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Karl Hugh

Utah Shakespeare Festival

The Tony Award-winning festival has brought The Bard’s plays to Cedar City stages for more than 50 years.

In 1962, the Utah Shakespearean Festival produced its first season on a makeshift platform. Leveraging townsfolk and volunteers, the ragtag company built their own props and costumes and performed three of Shakespeare’s plays to an audience of little more than 3,000. Fast forward 50 years, and the Tony-Award-winning festival now operates with a $7 million budget and attracts nearly 130,000 people to Cedar City.

About the Festival

William Shakespeare’s canon of 37 plays are performed the world over. From 2000 to 2010 alone, there were more than 1,100 stagings of his work. And there is scant a better perch to see them than in Cedar City at the Utah Shakespeare Festival, held annually with a summer and a fall season.

So while you’re taking advantage of Southern Utah’s national parks and red rock recreational opportunities, spice up your nighttime activities with world-class theater. Themes, characters, and plots that still resonate today come alive at this wonderful festival during a summer and a fall season. There is so much to experience during the Utah Shakespeare Festival — from Shakespearean dramas to contemporary productions to educational opportunities.

In 1962, the Utah Shakespearean Festival produced its first season on a makeshift platform. Leveraging townsfolk and volunteers, the ragtag company built their own props and costumes and performed three of Shakespeare’s plays to an audience of little more than 3,000. Fast forward 50 years, and the Tony-Award-winning festival now operates with a $7 million budget and attracts nearly 130,000 people to Cedar City.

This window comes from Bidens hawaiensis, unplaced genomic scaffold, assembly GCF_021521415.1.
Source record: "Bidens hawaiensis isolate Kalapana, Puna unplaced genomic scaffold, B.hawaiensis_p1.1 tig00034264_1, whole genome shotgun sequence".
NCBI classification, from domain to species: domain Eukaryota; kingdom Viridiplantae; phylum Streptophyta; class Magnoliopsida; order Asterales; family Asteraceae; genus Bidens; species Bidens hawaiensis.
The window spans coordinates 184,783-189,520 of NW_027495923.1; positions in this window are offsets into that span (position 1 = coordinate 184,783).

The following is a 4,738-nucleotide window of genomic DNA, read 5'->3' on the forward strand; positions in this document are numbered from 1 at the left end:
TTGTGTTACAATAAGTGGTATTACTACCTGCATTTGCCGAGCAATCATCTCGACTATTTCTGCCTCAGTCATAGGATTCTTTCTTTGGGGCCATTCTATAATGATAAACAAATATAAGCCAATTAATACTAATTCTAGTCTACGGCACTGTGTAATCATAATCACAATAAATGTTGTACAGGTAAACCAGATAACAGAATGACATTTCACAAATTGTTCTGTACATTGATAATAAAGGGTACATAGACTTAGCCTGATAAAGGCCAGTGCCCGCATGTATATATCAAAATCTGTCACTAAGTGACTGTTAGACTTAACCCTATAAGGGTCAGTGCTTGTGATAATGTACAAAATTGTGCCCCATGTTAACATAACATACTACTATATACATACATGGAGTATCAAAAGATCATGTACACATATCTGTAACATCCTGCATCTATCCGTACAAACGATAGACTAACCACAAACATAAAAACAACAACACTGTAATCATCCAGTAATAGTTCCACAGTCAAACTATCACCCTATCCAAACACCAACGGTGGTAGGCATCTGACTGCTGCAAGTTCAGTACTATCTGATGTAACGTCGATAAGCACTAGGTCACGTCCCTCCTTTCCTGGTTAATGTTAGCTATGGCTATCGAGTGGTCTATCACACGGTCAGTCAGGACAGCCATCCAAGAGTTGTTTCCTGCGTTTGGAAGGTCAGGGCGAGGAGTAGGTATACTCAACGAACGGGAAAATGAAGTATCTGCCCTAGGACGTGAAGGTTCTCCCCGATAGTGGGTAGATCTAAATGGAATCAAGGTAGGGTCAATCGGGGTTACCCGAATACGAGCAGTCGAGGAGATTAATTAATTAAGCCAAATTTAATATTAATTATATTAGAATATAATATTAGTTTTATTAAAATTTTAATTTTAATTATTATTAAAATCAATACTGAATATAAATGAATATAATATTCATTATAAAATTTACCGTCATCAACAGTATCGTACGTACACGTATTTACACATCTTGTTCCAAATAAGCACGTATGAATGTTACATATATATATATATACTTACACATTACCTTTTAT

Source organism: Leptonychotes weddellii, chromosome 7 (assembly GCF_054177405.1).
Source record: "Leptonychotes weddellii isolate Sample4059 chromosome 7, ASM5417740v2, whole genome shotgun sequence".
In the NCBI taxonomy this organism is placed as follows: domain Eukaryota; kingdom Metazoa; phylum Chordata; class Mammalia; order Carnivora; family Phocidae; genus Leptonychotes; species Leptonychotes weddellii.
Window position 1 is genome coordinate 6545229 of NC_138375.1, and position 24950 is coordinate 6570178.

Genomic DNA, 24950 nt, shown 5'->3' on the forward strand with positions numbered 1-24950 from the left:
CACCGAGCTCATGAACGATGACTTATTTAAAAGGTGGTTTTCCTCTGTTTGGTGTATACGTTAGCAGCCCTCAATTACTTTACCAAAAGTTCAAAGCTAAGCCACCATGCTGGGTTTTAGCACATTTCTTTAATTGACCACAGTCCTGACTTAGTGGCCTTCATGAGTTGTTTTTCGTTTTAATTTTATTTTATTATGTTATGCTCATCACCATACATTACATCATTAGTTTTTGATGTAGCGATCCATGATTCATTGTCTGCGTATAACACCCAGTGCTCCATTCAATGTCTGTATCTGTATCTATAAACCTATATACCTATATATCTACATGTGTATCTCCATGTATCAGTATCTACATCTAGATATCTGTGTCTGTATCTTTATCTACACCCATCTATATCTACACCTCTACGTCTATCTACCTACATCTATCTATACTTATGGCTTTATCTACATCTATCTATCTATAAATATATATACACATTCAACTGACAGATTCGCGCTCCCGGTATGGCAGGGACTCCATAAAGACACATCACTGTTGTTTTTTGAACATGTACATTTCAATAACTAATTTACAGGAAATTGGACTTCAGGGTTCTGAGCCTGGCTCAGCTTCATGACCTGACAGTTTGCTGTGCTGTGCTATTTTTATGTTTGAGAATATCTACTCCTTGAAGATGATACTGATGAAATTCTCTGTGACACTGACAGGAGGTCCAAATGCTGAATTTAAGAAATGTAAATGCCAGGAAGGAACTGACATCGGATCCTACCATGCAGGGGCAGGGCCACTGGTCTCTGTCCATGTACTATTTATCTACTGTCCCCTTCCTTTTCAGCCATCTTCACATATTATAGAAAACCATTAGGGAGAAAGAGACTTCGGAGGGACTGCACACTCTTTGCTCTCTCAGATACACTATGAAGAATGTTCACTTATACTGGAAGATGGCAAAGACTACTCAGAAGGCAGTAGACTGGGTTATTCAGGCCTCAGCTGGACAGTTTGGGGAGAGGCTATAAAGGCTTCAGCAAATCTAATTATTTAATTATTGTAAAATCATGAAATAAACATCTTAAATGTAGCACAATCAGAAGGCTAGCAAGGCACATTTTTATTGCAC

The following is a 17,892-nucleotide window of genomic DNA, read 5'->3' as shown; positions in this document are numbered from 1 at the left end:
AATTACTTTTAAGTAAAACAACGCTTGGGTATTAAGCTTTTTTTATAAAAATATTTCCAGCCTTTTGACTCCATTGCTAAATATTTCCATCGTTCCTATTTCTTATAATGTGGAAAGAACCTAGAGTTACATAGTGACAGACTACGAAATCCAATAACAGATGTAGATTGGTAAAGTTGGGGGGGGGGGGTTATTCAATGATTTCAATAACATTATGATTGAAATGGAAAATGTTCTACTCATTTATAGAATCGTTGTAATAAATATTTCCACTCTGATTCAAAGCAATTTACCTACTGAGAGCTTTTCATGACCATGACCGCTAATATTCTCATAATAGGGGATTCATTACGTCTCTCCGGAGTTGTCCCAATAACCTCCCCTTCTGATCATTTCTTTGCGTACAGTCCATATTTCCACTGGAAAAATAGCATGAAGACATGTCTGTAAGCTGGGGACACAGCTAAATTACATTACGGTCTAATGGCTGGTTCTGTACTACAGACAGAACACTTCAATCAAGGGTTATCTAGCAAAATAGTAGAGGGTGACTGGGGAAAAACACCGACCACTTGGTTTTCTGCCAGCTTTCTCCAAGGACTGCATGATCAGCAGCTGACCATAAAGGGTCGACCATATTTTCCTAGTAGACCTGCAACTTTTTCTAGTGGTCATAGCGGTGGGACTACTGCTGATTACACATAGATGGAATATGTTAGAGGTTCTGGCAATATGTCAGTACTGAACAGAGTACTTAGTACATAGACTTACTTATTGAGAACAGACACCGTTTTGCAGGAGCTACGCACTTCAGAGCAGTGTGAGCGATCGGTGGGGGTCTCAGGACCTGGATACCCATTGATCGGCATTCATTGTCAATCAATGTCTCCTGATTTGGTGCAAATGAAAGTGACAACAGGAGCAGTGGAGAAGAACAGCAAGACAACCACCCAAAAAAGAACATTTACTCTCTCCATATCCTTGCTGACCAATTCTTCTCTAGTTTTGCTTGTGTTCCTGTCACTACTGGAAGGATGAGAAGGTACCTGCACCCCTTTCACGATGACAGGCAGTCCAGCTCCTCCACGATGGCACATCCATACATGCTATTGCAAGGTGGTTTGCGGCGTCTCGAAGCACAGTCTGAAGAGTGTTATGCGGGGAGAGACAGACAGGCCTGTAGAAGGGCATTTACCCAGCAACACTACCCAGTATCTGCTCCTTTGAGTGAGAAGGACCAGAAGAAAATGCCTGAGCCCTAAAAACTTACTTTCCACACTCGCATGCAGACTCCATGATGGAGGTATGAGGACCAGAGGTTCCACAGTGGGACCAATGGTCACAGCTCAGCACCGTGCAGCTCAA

The Utah Shakespeare Festival strives to be a total experience for its patrons.The summer festival offers six plays and free, nightly Greenshow performances, a pre-show party for groundlings filled with costume, music, dance, and Olde World food like turkey legs and horehound candy. The fall season offers fewer plays, but more extracurriculars, such as backstage tours, actor, literary, and prop seminars, and pre-show play orientations — all are free. There’s also an annual series of staged readings of current work by today’s best playwrights called the New American Playwrights Project (often abbreviated as NAPP).

Actors deliver the charming and classically Shakespearean dialogue decked in full Elizabethan costumes at the open-air, outdoor Adams Shakespearean Theatre, a replica of Shakespeare's Globe Theatre. The theatre so closely resembles Shakespeare’s Globe Theatre in London that in 1981 the BBC came to Cedar City to film some of its Shakespeare series. The Adams Shakespearean Theatre only stages Shakespearean productions, and the 2015 season was its last, making way for a new facility a few blocks away. An updated space for carrying on the festival’s traditions, the Engelstad Shakespeare Theatre will be part of the Beverley Taylor Sorenson Center for the Arts and is slated to open in 2016. The indoor Randall L Jones Theatre features contemporary works — both matinee and evening shows.

The Utah Shakespeare Festival has been recognized widely for its efforts. This includes a Tony Award for America’s Outstanding Regional Theatre in 2000. The following year, it was honored by National Governors Association with the award for Distinguished Service in the Arts for Artistic Production. And the 50th anniversary production of A Midsummer’s Night Dream broadcast by BYUtv won a regional Emmy Award for “best special event coverage, live or edited.”

Indeed, the wonderful plays of Shakespeare, ranging from MacBeth to Julius Caesar to your personal favorite, are not only made accessible and kept alive, but are held on high in Southern Utah.

Various venues, Cedar City, Summer and Fall, Bard.org; Tickets can be purchased at (435)-586-7878 or 1-800-PLAYTIX

Story by Austen Diamond 

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